Author(s): Gruskin EP, Greenwood GL, Matevia M, Pollack LM, Bye LL
Abstract Share this page
Abstract OBJECTIVES: We conducted a large, population-based study to assess tobacco use in California's lesbian, gay, and bisexual (LGB) population. METHODS: Standard measures of tobacco use from 2 separate, statewide household-based studies were used to compare basic prevalence rates in the LGB population and the general population in California. Data were derived from a 2003-2004 survey of LGB individuals living in California as well as from the 2002 version of the California Tobacco Survey, which gathered data on the state's general population. RESULTS: Smoking prevalence rates were higher in our sample of lesbians, bisexual women, and women who have sex with women than among women in the general California population. In the case of men, the only significant difference was that rates were higher among gay men than among men in the general population. Disparities in tobacco use between the LGB population and the general population were still evident after we controlled for key demographic variables and in comparisons with other tobacco use indicators such as average cigarette consumption. CONCLUSIONS: Tobacco control efforts targeting the LGB population are needed to reduce this group's high rate of cigarette smoking.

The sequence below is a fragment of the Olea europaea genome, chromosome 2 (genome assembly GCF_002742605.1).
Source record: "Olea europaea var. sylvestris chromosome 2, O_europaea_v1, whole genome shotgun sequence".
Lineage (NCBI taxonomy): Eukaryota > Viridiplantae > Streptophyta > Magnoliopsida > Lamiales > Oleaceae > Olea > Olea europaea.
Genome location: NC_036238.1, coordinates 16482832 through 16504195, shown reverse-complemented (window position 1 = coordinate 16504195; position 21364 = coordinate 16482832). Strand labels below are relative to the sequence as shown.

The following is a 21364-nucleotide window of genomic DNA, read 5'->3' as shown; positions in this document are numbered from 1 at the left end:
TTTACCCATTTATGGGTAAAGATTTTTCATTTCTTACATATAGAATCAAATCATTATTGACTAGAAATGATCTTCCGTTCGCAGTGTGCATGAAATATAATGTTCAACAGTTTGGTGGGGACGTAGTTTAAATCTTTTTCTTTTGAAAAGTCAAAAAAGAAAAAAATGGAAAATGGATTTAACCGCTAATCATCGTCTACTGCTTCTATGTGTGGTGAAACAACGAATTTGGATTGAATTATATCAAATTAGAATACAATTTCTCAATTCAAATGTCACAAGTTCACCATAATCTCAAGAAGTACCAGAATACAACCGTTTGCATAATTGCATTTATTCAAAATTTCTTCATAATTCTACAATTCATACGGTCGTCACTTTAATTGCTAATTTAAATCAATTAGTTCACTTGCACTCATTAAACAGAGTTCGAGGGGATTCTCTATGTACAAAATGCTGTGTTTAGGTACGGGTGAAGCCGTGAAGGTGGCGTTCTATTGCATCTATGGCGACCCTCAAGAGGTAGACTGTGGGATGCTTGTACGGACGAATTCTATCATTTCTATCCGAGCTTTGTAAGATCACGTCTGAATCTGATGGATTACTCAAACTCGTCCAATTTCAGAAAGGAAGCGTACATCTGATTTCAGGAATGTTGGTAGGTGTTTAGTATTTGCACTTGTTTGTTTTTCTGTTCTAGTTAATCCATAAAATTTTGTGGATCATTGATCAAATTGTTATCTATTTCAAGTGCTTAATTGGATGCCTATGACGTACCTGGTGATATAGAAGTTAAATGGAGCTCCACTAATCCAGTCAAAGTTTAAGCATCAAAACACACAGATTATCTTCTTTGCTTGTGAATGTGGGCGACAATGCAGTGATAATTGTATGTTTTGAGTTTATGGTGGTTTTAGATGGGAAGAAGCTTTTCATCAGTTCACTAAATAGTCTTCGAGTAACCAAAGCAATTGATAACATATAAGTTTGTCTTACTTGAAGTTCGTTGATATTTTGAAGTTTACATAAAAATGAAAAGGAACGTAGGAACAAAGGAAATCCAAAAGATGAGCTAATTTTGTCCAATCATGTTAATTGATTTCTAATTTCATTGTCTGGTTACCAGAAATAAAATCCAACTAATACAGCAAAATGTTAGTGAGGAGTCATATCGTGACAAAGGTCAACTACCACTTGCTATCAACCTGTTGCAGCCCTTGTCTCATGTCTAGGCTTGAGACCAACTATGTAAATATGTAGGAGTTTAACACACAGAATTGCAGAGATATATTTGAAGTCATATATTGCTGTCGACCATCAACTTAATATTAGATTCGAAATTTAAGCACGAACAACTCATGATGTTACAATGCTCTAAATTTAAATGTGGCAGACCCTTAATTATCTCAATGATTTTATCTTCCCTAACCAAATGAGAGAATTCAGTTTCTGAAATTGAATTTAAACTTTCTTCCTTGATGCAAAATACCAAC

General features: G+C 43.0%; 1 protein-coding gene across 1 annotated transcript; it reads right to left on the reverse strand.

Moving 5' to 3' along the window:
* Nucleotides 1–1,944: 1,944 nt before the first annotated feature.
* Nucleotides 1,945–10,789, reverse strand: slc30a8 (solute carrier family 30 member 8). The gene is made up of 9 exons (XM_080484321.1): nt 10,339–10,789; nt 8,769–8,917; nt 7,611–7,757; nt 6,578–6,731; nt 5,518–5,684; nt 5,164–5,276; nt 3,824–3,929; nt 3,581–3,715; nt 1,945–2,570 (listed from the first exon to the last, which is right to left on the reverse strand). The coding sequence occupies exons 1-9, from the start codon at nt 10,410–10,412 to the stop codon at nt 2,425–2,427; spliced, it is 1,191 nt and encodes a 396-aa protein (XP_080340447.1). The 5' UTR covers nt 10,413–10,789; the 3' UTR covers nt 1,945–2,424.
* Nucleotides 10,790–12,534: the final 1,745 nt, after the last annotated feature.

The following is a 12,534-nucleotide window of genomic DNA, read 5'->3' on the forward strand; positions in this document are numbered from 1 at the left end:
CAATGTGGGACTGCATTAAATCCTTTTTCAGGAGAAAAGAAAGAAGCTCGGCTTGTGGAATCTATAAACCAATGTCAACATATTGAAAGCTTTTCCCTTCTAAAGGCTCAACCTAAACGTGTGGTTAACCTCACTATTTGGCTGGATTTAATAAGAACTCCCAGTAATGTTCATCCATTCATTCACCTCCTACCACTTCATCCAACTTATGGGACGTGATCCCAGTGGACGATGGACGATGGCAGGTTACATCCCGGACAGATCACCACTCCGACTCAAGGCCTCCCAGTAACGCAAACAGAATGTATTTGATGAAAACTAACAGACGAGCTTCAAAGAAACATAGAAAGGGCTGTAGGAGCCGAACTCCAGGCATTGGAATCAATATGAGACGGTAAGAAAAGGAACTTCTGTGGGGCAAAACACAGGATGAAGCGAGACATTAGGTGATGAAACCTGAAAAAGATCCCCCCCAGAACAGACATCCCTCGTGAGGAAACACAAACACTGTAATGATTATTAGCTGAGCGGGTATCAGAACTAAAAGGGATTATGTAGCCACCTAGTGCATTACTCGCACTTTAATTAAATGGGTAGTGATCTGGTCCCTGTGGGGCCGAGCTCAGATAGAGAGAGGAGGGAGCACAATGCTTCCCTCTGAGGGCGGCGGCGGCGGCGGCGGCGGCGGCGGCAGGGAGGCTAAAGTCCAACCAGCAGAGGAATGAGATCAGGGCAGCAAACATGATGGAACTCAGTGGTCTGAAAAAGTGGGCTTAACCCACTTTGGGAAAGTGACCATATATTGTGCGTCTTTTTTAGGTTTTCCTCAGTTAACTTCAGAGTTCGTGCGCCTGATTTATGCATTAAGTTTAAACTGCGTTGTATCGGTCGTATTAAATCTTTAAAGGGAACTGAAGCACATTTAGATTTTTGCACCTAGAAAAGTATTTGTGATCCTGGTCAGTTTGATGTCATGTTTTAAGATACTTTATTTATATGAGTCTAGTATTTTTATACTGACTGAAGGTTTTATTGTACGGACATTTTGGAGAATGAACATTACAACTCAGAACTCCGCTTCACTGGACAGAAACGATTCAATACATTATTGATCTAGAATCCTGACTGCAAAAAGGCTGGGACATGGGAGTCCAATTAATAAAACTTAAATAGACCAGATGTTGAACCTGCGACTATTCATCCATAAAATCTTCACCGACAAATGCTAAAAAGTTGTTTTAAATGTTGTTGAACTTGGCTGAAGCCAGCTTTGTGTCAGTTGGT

This article was published in Am J Public Health
and referenced in Epidemiology: Open Access